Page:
New California Laws in 2017
updated: Dec 31, 2016, 12:00 PM
By Celina Phillipson, Edhat Staff
Californians will be waking up to new laws tomorrow morning. Starting January 1st, 898 bills signed by Governor Jerry Brown will go into effect. Of these legislatures passed, California welcomes stricter regulated guns and ammunition laws, aggressive environmental legislation, and increased laws on sexual assault.
Some of the laws that go into effect are:
Gender neutral bathrooms: Assembly Bill 1732 requires all single unit bathroom stalls in businesses and public agencies to be gender neutral.
"Redskins" mascot banning: Originally passed in 2015, Assembly Bill 2015 gave public schools until 2017 to abandon the highly denounced insensitive mascot. Of the four high schools using the mascot, two have changed their name to "tribe", another to the "Reds," and the last has changed their mascot altogether.
Minimum wage increase: Minimum wage goes from $10 an hour to $10.50 an hour for businesses with 26 employees or more as part of a gradual increase for a nation-leading pay floor of $15 an hour by the year 2022.
Equal pay: Assembly Bill 1676 ensures a woman cannot be paid less than her male colleagues because of her previous pay.
Paid parental leave: Assembly Bill 2393 allows 12 weeks of paid parental leave to all K-12 employees and community college employees.
Welfare benefits: By repealing a policy known as the "maximum family grant," pregnant women on welfare can now apply for benefits to cover their newest child, as well as apply for children who had been previously excluded.
Lane splitting guidelines: Assembly Bill 51 administers CHP to develop educational guidelines of weaving between lanes of stopped cars for motorcyclists, further formalizing the definition of "lane-splitting."
Limited phone interaction: Assembly Bill 1785 further draws in the reigns of distracted driving by limiting mounted interactions of cell phones to a swipe or a click in order to allow drivers to use GPS. All other cell phone functions are to be handled in a hands-free mode.
Vehicle Registration Fee: This law increases registration fee from $43 to $53 for all trailers and vehicles beginning April 1, 2017, and increases the fee for the renewal, retention, transfer, or duplication of Environmental License Plates (personalized) from $38 to $43, starting January 1, 2017.
Accident reporting: The minimum damage needed to report to the DMV is increased from $750 to $1000.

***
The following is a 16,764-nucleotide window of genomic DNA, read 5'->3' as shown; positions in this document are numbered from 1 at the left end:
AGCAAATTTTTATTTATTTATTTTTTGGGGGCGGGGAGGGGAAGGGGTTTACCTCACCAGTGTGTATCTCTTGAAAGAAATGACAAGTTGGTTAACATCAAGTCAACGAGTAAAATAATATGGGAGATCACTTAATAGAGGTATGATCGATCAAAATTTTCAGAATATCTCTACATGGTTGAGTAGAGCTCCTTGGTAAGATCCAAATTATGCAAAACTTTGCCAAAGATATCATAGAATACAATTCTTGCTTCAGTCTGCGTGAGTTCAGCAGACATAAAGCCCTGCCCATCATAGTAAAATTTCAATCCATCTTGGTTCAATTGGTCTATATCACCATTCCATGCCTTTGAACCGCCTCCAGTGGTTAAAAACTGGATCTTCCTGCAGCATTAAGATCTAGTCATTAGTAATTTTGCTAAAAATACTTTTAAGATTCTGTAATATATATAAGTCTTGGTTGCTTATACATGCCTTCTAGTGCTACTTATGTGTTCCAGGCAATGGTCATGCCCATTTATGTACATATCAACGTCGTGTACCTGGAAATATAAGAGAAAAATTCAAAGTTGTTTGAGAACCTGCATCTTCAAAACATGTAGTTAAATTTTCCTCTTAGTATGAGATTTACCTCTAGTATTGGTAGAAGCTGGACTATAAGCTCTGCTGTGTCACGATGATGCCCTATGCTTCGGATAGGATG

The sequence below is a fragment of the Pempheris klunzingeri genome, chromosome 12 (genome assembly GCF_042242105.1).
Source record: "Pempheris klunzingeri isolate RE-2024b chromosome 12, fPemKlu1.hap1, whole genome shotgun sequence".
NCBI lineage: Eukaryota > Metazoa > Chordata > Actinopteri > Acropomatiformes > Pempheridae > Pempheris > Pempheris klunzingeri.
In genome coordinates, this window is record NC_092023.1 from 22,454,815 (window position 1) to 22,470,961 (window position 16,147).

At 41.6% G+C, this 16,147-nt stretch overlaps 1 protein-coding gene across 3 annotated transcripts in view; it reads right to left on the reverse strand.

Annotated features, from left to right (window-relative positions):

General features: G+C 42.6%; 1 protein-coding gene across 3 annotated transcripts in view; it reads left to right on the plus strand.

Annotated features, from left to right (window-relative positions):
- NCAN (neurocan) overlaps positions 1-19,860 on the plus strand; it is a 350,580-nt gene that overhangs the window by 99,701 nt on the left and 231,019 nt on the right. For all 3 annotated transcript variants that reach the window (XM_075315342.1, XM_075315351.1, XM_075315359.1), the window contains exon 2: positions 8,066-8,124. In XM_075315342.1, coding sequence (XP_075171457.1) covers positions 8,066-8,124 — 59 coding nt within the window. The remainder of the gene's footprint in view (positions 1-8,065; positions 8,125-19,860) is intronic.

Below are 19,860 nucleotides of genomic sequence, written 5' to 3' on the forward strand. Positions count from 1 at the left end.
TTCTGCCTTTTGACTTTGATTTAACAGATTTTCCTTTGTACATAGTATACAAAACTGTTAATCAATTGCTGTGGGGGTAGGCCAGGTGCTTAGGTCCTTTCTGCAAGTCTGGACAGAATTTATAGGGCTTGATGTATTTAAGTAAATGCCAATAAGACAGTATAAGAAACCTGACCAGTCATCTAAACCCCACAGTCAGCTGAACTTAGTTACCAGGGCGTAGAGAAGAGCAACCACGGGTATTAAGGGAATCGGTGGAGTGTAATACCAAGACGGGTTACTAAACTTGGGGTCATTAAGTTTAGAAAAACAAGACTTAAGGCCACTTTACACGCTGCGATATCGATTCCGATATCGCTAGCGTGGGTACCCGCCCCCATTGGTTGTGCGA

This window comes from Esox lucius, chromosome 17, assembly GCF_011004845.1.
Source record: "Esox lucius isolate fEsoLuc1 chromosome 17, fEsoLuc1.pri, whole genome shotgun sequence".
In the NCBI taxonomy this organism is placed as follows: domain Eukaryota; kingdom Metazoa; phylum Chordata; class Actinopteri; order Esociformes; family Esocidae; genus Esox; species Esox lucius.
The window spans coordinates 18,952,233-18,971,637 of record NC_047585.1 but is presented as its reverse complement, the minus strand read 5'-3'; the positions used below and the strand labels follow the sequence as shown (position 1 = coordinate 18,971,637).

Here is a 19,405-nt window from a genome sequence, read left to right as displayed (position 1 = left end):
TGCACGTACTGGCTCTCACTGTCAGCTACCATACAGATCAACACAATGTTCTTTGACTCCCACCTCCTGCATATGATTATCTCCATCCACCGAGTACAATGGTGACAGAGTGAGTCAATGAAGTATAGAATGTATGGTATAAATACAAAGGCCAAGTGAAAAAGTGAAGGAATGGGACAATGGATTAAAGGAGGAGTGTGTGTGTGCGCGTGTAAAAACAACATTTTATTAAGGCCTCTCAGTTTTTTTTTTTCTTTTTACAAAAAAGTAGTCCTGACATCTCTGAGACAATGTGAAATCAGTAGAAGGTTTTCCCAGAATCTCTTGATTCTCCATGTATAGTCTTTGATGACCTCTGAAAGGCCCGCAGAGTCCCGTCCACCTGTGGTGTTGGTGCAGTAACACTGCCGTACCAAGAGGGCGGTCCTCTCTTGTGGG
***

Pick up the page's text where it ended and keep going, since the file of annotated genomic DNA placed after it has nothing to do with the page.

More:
Gun restrictions: Purchasing semi-automatic, centerfire rifles or semi-automatic pistols that have a protruding pistol grip, folding or telescoping stock, or lack a fixed magazine is now unavailable. If already owned, guns with such specifications must be registered with the California Department of Justice. Under Assembly Bill 1511, gun lending is restricted to hunting guides and licensed family members for a limited number.
Student homelessness programs: Assembly Bill 1995 requires community colleges to open shower facilities up to homeless students, while Assembly Bill 1747 mandates public and private colleges to apply to participate in a state-funded program to provide meals to the homeless.
Park name trademarking: Assembly Bill 2249 bans all trademarking of names already associated with State Parks.
Physician accountability on control troubled children: Senate Bill 1174 holds doctors accountable by suspending licenses who over prescribe psychiatric drugs in order to create more transparency within the state's dependency to psychotropic medications and track mental health illness in children.
Powdered alcohol prohibition: Powdered alcohol is now illegal to sell, possess, or make within the state of California.
Earthquake warnings: $10 million is being directed to expand ShakeAlert, to further California's attempt at creating a statewide early warning system.
Consumer rights: Landlords are prohibited to show, rent, or sell any units with known bedbug infestations. Rental car companies are prohibited from renting out vehicles subject to manufacturer's recall until fixed.
Rape sentencing: Rape is hereby defined to include "all forms of nonconsensual sexual assault" with no statute of limitations under Senate Bill 813. Additionally, the maximum sentence will be employed for all sexual crimes committed on an unconscious person, following the outcry following the six-month sentence following the Brock Turner case.
Dog samaritan laws: Dogs locked in cars showing signs of distress can be liberated after attempts to find owners have failed and local authorities have been contacted.
Decriminalization of prostitution: Sex workers under the age of 18 are victims, not criminals, under Senate Bill 1322 - barring law enforcement from arresting minors for prostitution or loitering with intent. Senate 1129 removes mandatory sentencing for repeat offenders - providing flexibility in judges' sentencing for solicitors and sellers.
Car seats: Kids under the age of two must be fastened in a rear-facing child seat, unless 40 pounds or 40 inches tall. Children under the age of eight must ride in the backseat.
Voting: Senate Bill 450 allows voters to return mail in ballots to any county elections office in the State. Voters can now register the day of elections, but will be "conditional voter registration" - meaning the vote will not be counted until cleared. Additionally, felons serving time outside prison can now vote.
State travel: State agencies cannot require employees to travel to states that will discriminate or bar against customers for sexual orientation, gender identity, or gender. Conceived in response to Indiana allowing businesses to cite religious freedom as legal defense, the law will only affect travel to North Carolina, Tennessee, and Mississippi (Indiana's law came before a cut off written within the bill.)